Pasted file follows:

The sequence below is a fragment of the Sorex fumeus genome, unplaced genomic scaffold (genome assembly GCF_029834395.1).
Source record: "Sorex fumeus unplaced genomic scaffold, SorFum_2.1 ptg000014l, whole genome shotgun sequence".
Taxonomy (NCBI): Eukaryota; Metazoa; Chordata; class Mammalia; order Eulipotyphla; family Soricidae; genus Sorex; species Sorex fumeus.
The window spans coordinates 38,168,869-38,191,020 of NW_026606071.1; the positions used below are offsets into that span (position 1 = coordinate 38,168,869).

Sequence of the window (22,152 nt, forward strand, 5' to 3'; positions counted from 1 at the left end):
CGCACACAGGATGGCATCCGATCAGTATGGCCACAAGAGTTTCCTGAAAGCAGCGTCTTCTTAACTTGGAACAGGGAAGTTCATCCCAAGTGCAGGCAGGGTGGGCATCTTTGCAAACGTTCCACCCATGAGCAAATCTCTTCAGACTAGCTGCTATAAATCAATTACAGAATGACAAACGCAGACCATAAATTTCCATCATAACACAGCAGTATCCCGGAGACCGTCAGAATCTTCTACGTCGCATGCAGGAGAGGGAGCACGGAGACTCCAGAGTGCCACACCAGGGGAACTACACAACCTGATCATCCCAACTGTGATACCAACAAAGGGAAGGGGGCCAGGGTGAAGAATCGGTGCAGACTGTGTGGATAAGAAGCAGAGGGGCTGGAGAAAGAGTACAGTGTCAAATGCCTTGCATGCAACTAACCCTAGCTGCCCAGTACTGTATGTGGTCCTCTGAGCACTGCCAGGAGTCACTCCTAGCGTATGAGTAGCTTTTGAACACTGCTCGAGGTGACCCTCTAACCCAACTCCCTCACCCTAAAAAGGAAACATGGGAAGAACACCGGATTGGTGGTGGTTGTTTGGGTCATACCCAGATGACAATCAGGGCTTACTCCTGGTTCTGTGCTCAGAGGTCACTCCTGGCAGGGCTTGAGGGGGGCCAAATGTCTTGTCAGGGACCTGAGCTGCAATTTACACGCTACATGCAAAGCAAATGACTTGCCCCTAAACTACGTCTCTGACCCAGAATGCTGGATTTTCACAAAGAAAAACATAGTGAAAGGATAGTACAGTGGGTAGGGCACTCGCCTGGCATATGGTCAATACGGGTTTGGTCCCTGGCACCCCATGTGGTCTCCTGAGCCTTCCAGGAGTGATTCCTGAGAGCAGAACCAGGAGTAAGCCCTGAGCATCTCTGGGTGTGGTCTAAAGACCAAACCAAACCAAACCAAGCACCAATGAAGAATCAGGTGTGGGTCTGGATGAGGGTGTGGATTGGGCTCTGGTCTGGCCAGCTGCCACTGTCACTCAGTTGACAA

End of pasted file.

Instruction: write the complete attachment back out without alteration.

The sequence below is a fragment of the Sorex fumeus genome, unplaced genomic scaffold (genome assembly GCF_029834395.1).
Source record: "Sorex fumeus unplaced genomic scaffold, SorFum_2.1 ptg000014l, whole genome shotgun sequence".
Taxonomy (NCBI): Eukaryota; Metazoa; Chordata; class Mammalia; order Eulipotyphla; family Soricidae; genus Sorex; species Sorex fumeus.
The window spans coordinates 38,168,869-38,191,020 of NW_026606071.1; the positions used below are offsets into that span (position 1 = coordinate 38,168,869).

Sequence of the window (22,152 nt, forward strand, 5' to 3'; positions counted from 1 at the left end):
CGCACACAGGATGGCATCCGATCAGTATGGCCACAAGAGTTTCCTGAAAGCAGCGTCTTCTTAACTTGGAACAGGGAAGTTCATCCCAAGTGCAGGCAGGGTGGGCATCTTTGCAAACGTTCCACCCATGAGCAAATCTCTTCAGACTAGCTGCTATAAATCAATTACAGAATGACAAACGCAGACCATAAATTTCCATCATAACACAGCAGTATCCCGGAGACCGTCAGAATCTTCTACGTCGCATGCAGGAGAGGGAGCACGGAGACTCCAGAGTGCCACACCAGGGGAACTACACAACCTGATCATCCCAACTGTGATACCAACAAAGGGAAGGGGGCCAGGGTGAAGAATCGGTGCAGACTGTGTGGATAAGAAGCAGAGGGGCTGGAGAAAGAGTACAGTGTCAAATGCCTTGCATGCAACTAACCCTAGCTGCCCAGTACTGTATGTGGTCCTCTGAGCACTGCCAGGAGTCACTCCTAGCGTATGAGTAGCTTTTGAACACTGCTCGAGGTGACCCTCTAACCCAACTCCCTCACCCTAAAAAGGAAACATGGGAAGAACACCGGATTGGTGGTGGTTGTTTGGGTCATACCCAGATGACAATCAGGGCTTACTCCTGGTTCTGTGCTCAGAGGTCACTCCTGGCAGGGCTTGAGGGGGGCCAAATGTCTTGTCAGGGACCTGAGCTGCAATTTACACGCTACATGCAAAGCAAATGACTTGCCCCTAAACTACGTCTCTGACCCAGAATGCTGGATTTTCACAAAGAAAAACATAGTGAAAGGATAGTACAGTGGGTAGGGCACTCGCCTGGCATATGGTCAATACGGGTTTGGTCCCTGGCACCCCATGTGGTCTCCTGAGCCTTCCAGGAGTGATTCCTGAGAGCAGAACCAGGAGTAAGCCCTGAGCATCTCTGGGTGTGGTCTAAAGACCAAACCAAACCAAACCAAGCACCAATGAAGAATCAGGTGTGGGTCTGGATGAGGGTGTGGATTGGGCTCTGGTCTGGCCAGCTGCCACTGTCACTCAGTTGACAA